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Union: Police ‘aren’t perfect,’ but reform plan unneeded

FILE - In this Sept. 13, 2918, file photo, Illinois Attorney General Lisa Madigan, center, Chicago police Superintendent Eddie Johnson, right, and Mayor Rahm Emanuel hold up a copy of the proposed consent decree during a news conference in Chicago. A federal judge who will decide whether to approve a lengthy court-oversight plan to reform the Chicago Police Department started a highly anticipated two-day hearing Wednesday, Oct. 24, 2018, by saying he would allow dozens of people to voice their opinions on the proposal. The plan hammered out by city officials and the Illinois Attorney General's Office has widespread support in minority neighborhoods that have long been suspicious of police and complained about police misconduct. (Antonio Perez /Chicago Tribune via AP, File)

CHICAGO (AP) — The head of Chicago’s police union urged a federal judge Thursday to reject a draft plan that envisions sweeping reforms of the police department under close court supervision, saying the proposal is unnecessary and could alienate officers.

Kevin Graham spoke during a hearing in Chicago that offered the public the opportunity to comment on the plan before U.S. District Judge Robert Dow Jr. decides whether to approve the more than 200-page proposal.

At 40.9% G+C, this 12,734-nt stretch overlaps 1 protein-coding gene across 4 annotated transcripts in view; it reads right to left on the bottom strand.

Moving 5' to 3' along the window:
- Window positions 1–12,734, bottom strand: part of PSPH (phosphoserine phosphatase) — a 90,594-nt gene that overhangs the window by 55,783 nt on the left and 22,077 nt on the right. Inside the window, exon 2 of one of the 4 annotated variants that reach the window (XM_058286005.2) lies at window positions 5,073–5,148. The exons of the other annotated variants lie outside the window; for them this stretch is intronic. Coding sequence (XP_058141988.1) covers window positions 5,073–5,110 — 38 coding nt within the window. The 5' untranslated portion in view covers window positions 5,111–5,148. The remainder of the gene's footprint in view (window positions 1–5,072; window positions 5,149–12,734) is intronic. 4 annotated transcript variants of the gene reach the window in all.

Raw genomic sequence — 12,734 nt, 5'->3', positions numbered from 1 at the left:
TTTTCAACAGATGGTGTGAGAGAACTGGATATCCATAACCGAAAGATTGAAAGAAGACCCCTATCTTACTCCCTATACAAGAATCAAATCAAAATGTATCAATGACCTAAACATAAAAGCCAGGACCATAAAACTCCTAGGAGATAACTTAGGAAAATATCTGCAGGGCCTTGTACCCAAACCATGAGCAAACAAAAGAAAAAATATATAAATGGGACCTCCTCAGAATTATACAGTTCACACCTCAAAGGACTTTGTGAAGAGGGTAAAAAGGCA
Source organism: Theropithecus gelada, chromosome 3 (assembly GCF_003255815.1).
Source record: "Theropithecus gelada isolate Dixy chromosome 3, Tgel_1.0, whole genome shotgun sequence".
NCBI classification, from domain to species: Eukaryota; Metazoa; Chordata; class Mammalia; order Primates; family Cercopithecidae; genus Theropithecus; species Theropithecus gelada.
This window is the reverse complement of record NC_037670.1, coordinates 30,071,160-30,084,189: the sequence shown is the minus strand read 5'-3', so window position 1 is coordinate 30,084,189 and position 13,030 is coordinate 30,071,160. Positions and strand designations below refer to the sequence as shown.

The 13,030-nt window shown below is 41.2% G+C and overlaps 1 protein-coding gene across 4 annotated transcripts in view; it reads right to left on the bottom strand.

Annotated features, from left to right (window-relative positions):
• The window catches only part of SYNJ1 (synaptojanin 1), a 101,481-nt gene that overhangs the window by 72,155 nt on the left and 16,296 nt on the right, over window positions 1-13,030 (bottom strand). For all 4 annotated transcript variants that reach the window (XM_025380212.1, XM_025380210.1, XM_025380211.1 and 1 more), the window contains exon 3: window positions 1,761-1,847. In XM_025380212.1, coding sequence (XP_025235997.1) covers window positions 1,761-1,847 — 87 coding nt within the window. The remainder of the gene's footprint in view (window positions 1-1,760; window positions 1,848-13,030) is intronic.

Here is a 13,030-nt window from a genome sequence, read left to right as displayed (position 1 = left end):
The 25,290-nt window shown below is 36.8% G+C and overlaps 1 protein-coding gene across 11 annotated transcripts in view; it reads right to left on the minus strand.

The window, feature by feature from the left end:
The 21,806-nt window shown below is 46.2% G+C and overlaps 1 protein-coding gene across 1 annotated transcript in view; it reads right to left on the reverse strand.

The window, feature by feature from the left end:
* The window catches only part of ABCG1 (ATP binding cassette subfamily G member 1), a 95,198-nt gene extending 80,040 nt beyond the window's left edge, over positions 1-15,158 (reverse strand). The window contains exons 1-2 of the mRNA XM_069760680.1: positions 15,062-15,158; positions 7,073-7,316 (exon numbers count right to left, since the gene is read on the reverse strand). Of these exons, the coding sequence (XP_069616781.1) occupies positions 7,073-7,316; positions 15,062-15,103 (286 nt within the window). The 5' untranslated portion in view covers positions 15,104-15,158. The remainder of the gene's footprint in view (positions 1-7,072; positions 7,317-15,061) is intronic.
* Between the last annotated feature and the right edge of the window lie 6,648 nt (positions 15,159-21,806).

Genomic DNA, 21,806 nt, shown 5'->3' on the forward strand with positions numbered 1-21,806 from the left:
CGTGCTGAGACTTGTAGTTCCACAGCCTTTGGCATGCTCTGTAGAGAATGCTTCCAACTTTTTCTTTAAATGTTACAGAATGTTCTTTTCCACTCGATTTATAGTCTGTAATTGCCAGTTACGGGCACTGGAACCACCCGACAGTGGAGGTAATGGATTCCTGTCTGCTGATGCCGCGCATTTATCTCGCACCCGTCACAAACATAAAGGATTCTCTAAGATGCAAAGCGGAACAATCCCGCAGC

Most of the nearly 80 people who spoke during the two-day hearing, which began Wednesday , urged approval. Many described the plan as the best hope for long-overdue reforms after decades of abuses by police.

Graham conceded that officers “aren’t perfect,” but he said the hearings had been full of “misstatements” and “half-truths” about police. He argued that reform plans overseen by courts, called consent decrees, often don’t work. He also said one wasn’t needed for Chicago.

“If the officers don’t believe they are being treated fairly, I don’t see how they are going to buy into changes,” he said.

The plan stems from a 2017 lawsuit file by Illinois Attorney General Lisa Madigan, and her office worked with the city to create the proposal. Graham argued that city and state officials wrote provisions into the plan that should have been left to the union and the city in collective bargaining. Among the proposed requirements criticized by the union is that officers must record each time they point their guns, even if they don’t shoot.

The union leader said concessions only the union has the right to make are instead left to Dow, the judge mulling whether to approve the plan.

Graham asked Dow: “Are you going to give us a 30 percent raise?” That prompted a rare interruption by the normally soft-spoken Dow.

“I’m only going to do what the law permits me to do,” the judge said.

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